We've unjustly neglected Munich, one of the trip's many highlights. I'd never been to Germany before, and Bev hadn't been to Southern Germany before, so it was to some degree new territory for both of us. A later post will cover some other aspects, but this is all about the shop windows - why? Why not.
Having been involved in window display professionally for many years, I do like to see an effective effort - this was simple, but worked well.
The sculpture is just drawn onto the white paper-covered boxes by marker pen.
Then there's the antique shop windows. A selection of odd items:
"You aren't leaving the mousehole dressed like that are you?" said mummy mouse. "Those are your auntie's pearls!"
Going by the expression, that's a pot smoking pot...
German paper aeroplanes. Blitzschnelle Papierflieger sounds so much more powerful than "Lightning quick paper 'planes". You want big Origami? Try Das große Origamibuch. Große Goot! Then there's the Eurogami. Uses for unwanted Euro notes... Funny, I find I use most paper money.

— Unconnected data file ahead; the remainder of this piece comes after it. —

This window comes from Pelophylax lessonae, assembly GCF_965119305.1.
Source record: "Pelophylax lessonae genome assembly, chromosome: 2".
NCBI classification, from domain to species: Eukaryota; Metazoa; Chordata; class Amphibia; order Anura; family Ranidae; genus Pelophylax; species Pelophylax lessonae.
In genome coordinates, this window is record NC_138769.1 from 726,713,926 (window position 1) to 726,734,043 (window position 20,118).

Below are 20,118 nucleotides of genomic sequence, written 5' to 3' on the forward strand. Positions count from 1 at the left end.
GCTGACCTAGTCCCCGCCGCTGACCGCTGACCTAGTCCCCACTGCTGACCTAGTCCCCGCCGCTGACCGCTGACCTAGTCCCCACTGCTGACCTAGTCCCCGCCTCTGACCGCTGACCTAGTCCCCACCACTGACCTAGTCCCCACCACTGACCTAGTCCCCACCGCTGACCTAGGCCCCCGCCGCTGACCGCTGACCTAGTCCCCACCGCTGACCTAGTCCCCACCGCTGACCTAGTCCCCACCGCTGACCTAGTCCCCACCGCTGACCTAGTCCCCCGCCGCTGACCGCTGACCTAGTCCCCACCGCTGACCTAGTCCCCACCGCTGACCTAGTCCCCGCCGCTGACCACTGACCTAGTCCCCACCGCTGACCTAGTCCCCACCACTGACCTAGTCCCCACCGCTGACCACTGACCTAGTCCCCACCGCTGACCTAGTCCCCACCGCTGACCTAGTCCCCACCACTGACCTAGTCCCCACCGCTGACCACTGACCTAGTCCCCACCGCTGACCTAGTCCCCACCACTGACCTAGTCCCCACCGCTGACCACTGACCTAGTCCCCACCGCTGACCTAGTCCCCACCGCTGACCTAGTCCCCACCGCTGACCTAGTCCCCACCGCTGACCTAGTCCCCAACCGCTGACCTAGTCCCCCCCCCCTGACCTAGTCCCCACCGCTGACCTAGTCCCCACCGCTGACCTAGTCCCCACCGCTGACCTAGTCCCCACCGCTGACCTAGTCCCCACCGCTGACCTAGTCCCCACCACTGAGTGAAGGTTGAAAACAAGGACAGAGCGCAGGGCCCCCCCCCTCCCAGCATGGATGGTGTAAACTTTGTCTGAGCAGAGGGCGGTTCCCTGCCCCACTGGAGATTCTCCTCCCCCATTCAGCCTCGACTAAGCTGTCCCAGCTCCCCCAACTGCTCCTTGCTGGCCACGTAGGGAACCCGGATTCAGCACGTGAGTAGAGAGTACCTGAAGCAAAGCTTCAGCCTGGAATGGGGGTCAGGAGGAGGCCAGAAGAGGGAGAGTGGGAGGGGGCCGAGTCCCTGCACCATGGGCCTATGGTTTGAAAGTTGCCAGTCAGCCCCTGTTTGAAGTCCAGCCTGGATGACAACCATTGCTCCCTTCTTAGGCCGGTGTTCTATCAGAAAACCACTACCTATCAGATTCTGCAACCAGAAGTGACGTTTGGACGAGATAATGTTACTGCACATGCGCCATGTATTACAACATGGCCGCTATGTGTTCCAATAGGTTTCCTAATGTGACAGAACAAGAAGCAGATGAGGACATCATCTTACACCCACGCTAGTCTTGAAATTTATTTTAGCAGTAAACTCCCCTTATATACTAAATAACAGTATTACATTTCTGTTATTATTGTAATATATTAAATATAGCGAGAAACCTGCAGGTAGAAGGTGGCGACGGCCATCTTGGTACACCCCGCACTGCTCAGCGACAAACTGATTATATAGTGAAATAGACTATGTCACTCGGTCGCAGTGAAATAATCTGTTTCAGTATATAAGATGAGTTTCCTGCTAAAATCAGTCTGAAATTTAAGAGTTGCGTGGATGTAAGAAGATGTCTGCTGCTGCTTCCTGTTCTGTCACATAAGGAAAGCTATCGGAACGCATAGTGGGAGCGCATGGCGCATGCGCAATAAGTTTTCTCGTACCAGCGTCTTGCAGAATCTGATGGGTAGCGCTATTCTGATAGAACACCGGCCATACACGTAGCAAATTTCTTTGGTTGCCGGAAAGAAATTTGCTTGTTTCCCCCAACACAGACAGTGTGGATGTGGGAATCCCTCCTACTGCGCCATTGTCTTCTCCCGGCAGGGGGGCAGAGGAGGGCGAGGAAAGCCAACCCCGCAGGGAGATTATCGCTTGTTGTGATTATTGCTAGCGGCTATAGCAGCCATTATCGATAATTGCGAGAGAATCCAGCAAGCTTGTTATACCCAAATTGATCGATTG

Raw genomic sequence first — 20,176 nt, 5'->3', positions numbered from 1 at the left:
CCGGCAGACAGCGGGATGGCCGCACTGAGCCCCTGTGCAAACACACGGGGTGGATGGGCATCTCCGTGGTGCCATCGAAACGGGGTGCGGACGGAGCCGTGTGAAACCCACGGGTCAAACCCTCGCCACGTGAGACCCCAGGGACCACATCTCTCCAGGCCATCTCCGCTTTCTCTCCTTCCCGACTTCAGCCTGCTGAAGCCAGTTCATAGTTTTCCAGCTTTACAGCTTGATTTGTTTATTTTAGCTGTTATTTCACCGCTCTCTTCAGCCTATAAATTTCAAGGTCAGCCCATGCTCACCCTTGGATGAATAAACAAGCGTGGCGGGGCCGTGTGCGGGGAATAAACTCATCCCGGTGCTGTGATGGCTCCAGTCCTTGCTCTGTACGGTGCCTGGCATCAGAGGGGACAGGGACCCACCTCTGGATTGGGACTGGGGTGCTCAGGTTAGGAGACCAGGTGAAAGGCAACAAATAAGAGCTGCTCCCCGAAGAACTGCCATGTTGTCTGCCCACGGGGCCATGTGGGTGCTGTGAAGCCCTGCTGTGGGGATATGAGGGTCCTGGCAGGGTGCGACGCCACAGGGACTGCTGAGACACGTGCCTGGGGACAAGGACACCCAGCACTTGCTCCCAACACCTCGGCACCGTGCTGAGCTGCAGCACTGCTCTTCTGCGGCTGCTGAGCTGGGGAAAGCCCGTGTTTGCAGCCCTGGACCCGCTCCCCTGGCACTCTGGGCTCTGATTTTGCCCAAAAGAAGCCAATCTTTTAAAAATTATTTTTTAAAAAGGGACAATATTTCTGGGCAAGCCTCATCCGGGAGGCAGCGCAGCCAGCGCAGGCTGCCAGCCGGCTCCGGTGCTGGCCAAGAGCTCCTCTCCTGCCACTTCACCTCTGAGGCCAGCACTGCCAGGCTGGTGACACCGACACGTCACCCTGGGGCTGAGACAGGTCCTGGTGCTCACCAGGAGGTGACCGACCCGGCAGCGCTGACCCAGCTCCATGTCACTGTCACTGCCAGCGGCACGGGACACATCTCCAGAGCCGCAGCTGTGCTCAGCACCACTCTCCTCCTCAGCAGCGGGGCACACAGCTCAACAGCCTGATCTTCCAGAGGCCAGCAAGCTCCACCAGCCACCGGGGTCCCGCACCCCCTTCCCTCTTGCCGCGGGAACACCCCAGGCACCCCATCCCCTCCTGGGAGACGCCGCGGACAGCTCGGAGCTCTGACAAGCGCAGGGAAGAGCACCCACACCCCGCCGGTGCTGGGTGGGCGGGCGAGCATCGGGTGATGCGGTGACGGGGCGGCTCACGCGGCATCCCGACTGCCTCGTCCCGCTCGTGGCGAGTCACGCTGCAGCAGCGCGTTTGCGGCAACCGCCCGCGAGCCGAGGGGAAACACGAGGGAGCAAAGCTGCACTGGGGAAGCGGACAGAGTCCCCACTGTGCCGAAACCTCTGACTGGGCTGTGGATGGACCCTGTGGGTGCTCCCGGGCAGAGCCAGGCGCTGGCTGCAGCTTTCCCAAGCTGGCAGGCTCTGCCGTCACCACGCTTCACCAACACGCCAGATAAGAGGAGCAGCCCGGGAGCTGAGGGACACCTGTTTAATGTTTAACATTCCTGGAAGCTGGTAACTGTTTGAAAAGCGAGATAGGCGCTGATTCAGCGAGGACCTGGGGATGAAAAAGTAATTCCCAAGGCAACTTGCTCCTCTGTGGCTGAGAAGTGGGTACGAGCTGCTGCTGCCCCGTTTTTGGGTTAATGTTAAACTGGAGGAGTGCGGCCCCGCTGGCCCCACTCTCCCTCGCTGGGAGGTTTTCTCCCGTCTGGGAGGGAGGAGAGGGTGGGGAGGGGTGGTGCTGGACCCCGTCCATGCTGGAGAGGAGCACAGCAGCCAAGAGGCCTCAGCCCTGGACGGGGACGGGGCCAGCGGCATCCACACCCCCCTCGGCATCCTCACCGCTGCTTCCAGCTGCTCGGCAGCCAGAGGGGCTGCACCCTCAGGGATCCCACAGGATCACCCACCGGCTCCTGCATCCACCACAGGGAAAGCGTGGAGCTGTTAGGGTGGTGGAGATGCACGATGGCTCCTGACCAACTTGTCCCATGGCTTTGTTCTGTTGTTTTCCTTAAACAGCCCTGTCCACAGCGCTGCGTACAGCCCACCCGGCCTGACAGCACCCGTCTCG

Black pasta. The greatest thing since pre-sliced bread. Sort of.
We are a felt shop. We can make any quilter or fabric enthusiast stop and look in this window...
...and then move them on with the Technische Filze window. Rather like steak and offal. In a way.
Then there was the button and bead shop with the washing line display. The display wasn't much, but I had to get Bev out of the shop with a crowbar.
And lastly, there was the whole thing with ~um~ large German wenches clutching beer steins and thrusting up against clean-cut lucky young men was the poster theme of Munich. This was one of the milder versions! As ever there seemed to be an inverse ratio between the pneumatic element and the mass production or drinkability of the beer advertised.
For those not staring at the young lady, you may guess where we went shortly after taking the photo.
Hope you enjoyed that.